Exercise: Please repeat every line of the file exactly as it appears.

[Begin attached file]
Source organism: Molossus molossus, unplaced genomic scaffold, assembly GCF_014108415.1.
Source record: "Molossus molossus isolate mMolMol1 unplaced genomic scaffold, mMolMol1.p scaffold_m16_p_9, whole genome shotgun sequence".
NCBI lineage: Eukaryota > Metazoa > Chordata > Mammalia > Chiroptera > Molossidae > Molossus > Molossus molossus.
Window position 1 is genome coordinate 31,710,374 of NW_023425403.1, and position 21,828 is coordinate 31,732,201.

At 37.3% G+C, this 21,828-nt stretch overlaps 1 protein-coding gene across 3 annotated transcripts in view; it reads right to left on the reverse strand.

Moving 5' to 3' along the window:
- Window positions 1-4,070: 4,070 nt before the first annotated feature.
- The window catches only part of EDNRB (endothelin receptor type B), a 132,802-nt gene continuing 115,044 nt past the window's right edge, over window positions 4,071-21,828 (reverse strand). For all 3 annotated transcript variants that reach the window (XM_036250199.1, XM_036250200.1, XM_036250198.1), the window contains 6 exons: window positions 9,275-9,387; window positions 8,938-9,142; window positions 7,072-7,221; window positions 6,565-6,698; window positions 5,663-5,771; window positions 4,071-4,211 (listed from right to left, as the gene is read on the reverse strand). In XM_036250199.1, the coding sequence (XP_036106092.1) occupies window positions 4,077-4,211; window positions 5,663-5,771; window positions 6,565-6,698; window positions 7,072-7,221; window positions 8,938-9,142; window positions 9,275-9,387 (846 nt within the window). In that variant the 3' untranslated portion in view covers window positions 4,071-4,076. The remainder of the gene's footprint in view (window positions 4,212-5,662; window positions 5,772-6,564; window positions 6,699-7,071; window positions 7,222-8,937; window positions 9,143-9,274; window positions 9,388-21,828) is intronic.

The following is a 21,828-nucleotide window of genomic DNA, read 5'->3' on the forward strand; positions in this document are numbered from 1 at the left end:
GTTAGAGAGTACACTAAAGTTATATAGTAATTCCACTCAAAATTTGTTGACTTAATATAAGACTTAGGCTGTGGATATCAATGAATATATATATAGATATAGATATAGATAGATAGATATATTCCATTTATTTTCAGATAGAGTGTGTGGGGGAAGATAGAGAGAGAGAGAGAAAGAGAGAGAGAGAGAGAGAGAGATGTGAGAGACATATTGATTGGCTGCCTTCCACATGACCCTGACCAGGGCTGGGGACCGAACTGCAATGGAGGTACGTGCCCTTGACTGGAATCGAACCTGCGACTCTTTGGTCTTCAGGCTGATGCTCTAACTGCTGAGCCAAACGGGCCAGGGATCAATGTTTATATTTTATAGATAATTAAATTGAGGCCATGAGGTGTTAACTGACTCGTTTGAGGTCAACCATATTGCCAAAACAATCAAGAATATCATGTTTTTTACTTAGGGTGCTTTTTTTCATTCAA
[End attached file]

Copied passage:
Source organism: Molossus molossus, unplaced genomic scaffold, assembly GCF_014108415.1.
Source record: "Molossus molossus isolate mMolMol1 unplaced genomic scaffold, mMolMol1.p scaffold_m16_p_9, whole genome shotgun sequence".
NCBI lineage: Eukaryota > Metazoa > Chordata > Mammalia > Chiroptera > Molossidae > Molossus > Molossus molossus.
Window position 1 is genome coordinate 31,710,374 of NW_023425403.1, and position 21,828 is coordinate 31,732,201.

At 37.3% G+C, this 21,828-nt stretch overlaps 1 protein-coding gene across 3 annotated transcripts in view; it reads right to left on the reverse strand.

Moving 5' to 3' along the window:
- Window positions 1-4,070: 4,070 nt before the first annotated feature.
- The window catches only part of EDNRB (endothelin receptor type B), a 132,802-nt gene continuing 115,044 nt past the window's right edge, over window positions 4,071-21,828 (reverse strand). For all 3 annotated transcript variants that reach the window (XM_036250199.1, XM_036250200.1, XM_036250198.1), the window contains 6 exons: window positions 9,275-9,387; window positions 8,938-9,142; window positions 7,072-7,221; window positions 6,565-6,698; window positions 5,663-5,771; window positions 4,071-4,211 (listed from right to left, as the gene is read on the reverse strand). In XM_036250199.1, the coding sequence (XP_036106092.1) occupies window positions 4,077-4,211; window positions 5,663-5,771; window positions 6,565-6,698; window positions 7,072-7,221; window positions 8,938-9,142; window positions 9,275-9,387 (846 nt within the window). In that variant the 3' untranslated portion in view covers window positions 4,071-4,076. The remainder of the gene's footprint in view (window positions 4,212-5,662; window positions 5,772-6,564; window positions 6,699-7,071; window positions 7,222-8,937; window positions 9,143-9,274; window positions 9,388-21,828) is intronic.

The following is a 21,828-nucleotide window of genomic DNA, read 5'->3' on the forward strand; positions in this document are numbered from 1 at the left end:
GTTAGAGAGTACACTAAAGTTATATAGTAATTCCACTCAAAATTTGTTGACTTAATATAAGACTTAGGCTGTGGATATCAATGAATATATATATAGATATAGATATAGATAGATAGATATATTCCATTTATTTTCAGATAGAGTGTGTGGGGGAAGATAGAGAGAGAGAGAGAAAGAGAGAGAGAGAGAGAGAGAGATGTGAGAGACATATTGATTGGCTGCCTTCCACATGACCCTGACCAGGGCTGGGGACCGAACTGCAATGGAGGTACGTGCCCTTGACTGGAATCGAACCTGCGACTCTTTGGTCTTCAGGCTGATGCTCTAACTGCTGAGCCAAACGGGCCAGGGATCAATGTTTATATTTTATAGATAATTAAATTGAGGCCATGAGGTGTTAACTGACTCGTTTGAGGTCAACCATATTGCCAAAACAATCAAGAATATCATGTTTTTTACTTAGGGTGCTTTTTTTCATTCAA